Get more Mail & Guardian
Subscribe or Login

South African stories: The real soul of a suburb

When night falls on Seventh Avenue in Melville, Johannesburg, the darkened storefronts separating the lit ones look like the gaps in a battered prizefighter's smile. There are a dozen "To Let" signs in the space of three blocks. An artisanal cupcake shop came to the neighbourhood and, within the year, was gone; the same with a pan-Asian restaurant, a fancy nightclub, a French bistro.

Entrepreneurs keep bringing their offerings to the Melville of the imagination – a more bohemian Parkhurst, or a 21st-century version of the old Yeoville where artists and intellectuals of all colours would come to sample tapas and dance – rather than the increasingly ­studenty Melville that it really is.

There is one exception. You can see its fluorescent glow all the way from Seventh Avenue, although it is set half a block off the main drag on Third Street, where the rent is cheaper. It is called Mzansi Takeaways and is the first proper CBD-style take­away joint in the suburb. It opened late last year and does a rapidly growing business in giant ladlefuls of pap and stew. It also boasts two hubbly-bubbly pipes.

Most evenings, a slight, olive-skinned man in a football jersey sits out front in a plastic chair and exhales tendrils of pale smoke around the storefront's bright pillars painted in Ndebele patterns.

This man is the owner, Tawab Petros, aged 30. He came to South Africa five years ago from Cairo. "I felt I was trapped in Egypt," he said. "You've got power, you've got energy. But there are no job opportunities. You wake up at one in the afternoon, and what for?"

Preconceived notions
He got a visa to South Africa, where he dreamed of opening a business. First he had to work to build up capital: in a butchery, in a supermarket, in a bottle store. Then he roamed Johannesburg in search of a niche.

Less constricted by preconceived notions of Jo'burg's various neighbourhoods than the city's natives, he noticed Melville actually had many working-class inhabitants – such  as University of Johannesburg students on bursaries, or car guards – but almost no economical food options.

On a recent evening a veritable microcosm of the rainbow nation streamed through the door: a yoga-toned woman in fancy gym clothes looking for airtime; a mixed-race gaggle of university students; the wealthy proprietor of Primi Piatti; a young waiter from one of the Seventh Avenue restaurants still in his apron; plenty of car guards; a travelling drug-and-alcohol counsellor named Jannie who plopped into an empty plastic chair next to Petros to have a smoke.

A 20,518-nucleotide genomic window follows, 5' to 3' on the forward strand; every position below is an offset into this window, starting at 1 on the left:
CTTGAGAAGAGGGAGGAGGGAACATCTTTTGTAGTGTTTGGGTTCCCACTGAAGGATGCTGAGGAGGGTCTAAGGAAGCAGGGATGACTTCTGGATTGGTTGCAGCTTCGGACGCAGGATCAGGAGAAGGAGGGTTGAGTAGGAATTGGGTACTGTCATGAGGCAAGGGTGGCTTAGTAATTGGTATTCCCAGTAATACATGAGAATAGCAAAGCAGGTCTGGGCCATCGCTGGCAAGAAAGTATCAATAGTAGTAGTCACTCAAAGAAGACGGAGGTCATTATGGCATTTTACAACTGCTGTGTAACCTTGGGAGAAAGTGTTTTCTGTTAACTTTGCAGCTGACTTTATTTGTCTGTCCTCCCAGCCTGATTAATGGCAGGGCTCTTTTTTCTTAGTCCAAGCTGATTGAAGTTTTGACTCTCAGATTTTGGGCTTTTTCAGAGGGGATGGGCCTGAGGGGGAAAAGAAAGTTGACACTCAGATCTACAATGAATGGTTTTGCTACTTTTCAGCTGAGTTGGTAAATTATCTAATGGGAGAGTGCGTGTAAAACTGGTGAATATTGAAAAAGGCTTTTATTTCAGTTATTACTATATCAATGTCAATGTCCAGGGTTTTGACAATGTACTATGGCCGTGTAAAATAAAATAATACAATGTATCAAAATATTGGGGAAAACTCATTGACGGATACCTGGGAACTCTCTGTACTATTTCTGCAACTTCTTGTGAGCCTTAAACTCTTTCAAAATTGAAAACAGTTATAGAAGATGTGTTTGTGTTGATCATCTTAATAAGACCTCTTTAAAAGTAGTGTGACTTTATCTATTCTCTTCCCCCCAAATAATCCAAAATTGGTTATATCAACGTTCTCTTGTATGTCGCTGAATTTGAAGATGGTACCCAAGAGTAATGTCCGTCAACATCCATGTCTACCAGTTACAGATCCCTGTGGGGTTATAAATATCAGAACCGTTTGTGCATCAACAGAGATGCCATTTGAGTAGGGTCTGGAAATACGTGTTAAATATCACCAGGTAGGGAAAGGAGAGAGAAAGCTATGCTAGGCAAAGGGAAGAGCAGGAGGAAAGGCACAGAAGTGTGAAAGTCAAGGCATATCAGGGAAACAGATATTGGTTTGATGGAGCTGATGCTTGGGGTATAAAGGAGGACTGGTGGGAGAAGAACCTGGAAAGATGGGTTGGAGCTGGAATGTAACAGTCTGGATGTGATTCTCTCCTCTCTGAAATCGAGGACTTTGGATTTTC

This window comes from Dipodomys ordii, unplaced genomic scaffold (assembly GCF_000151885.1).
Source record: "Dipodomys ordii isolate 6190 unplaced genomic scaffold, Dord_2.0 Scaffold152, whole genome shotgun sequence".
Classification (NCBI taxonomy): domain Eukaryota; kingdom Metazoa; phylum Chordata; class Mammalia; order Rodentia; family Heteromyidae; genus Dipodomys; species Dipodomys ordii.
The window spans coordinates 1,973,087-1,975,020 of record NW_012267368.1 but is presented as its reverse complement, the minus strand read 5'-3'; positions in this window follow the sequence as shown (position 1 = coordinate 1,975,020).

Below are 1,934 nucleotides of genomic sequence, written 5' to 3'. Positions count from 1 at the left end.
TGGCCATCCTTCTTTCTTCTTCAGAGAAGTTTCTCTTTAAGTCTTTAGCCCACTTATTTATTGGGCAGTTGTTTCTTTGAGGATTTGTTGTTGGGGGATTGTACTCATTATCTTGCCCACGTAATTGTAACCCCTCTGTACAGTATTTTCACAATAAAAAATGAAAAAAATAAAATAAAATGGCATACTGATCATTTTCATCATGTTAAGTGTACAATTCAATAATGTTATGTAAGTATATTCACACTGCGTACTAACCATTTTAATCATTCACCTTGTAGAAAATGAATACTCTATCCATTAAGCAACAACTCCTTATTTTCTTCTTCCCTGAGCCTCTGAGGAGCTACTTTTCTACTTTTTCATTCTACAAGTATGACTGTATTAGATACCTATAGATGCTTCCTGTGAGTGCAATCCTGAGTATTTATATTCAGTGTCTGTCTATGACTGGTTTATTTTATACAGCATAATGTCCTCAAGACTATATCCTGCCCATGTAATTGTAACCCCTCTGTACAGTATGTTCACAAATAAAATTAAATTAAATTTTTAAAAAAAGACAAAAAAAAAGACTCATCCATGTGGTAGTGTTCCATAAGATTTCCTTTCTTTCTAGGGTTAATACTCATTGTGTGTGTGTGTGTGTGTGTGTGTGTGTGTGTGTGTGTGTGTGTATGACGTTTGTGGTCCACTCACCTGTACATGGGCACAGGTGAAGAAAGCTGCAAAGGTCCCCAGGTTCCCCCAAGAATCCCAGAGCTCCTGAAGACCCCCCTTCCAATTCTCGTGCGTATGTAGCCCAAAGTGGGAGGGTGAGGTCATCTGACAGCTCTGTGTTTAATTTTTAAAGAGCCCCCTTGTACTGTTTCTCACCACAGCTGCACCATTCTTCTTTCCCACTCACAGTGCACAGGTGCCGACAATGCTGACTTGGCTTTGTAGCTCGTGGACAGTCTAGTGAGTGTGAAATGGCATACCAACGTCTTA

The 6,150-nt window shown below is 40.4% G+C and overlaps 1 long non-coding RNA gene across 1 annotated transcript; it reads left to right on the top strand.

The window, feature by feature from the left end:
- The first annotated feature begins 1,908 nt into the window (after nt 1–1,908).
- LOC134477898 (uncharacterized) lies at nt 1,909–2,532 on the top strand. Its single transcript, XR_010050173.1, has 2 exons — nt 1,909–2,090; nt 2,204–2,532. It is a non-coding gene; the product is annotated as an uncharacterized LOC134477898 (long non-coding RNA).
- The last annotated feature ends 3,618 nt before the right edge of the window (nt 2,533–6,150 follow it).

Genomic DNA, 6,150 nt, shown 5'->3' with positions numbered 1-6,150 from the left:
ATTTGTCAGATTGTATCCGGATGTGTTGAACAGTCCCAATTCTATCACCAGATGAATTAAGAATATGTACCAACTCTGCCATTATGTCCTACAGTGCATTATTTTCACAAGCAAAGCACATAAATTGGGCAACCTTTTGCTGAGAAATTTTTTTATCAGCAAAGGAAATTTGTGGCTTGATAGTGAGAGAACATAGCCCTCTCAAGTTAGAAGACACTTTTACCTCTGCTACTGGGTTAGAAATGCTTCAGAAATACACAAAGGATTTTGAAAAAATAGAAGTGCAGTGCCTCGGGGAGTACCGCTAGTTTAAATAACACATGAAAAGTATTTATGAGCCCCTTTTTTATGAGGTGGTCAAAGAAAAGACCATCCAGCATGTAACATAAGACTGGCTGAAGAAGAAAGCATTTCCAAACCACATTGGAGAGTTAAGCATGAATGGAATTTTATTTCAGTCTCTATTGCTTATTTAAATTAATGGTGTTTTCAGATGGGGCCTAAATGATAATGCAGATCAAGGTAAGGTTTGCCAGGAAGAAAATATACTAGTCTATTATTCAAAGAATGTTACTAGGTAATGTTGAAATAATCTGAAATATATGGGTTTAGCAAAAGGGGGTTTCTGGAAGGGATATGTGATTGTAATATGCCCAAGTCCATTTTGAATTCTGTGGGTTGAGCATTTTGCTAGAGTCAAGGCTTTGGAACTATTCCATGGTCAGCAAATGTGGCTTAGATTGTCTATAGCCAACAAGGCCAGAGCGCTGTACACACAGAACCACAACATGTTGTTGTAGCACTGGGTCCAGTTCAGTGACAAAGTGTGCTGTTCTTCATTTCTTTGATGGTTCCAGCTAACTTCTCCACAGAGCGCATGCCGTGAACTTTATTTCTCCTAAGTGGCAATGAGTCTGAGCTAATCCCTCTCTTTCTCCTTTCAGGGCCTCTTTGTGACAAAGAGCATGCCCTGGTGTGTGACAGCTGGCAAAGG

That morning, Petros revealed, the hip-hop artist HHP had paid a visit. He was doing a photo shoot for Drum magazine and wanted the colourful pillars as a backdrop. At one point he asked Petros to fetch an old tomato crate for him to pose on. The point, laughed Petros, was to show how the rapper really "humps with the local culture".

Vote for an informed choice

We’re dropping the paywall this week so that everyone can access all our stories for free, and get the information they need in the run up to the local government elections. For the latest updates and political analysis, sign up to our daily elections newsletter.

If our coverage helps inform your decision, cast your vote for an informed public and join our subscriber community. Right now, a full year’s access is just R510, half the usual cost. Subscribers get access to all our best journalism, subscriber-only newsletters, events and a weekly cryptic crossword.

Related stories

WELCOME TO YOUR M&G

Already a subscriber? Sign in here

Advertising

Latest stories

Eskom to take ‘extraordinary measures’ to avoid load-shedding for elections

Stage four load-shedding rolled out to ensure the polls on Monday 1 November are energy secure

Khaya Koko: John Steenhuisen, please take a knee

The Democratic Alliance leader rebuking cricketer Quinton de Kock would be this election season’s greatest triumph

Paddy Harper: Will the Covid-19 cigarette ban come back to...

Flashbacks of nicotine deprivation and not poor service delivery may see a run on the polls on Monday

Eskom resorts to stage four load-shedding

Stage-four outages will continue until Friday after the loss of two units during the night, and three in total at Medupi, Kusile and Matla power plants tripping
Advertising

press releases

Loading latest Press Releases…
×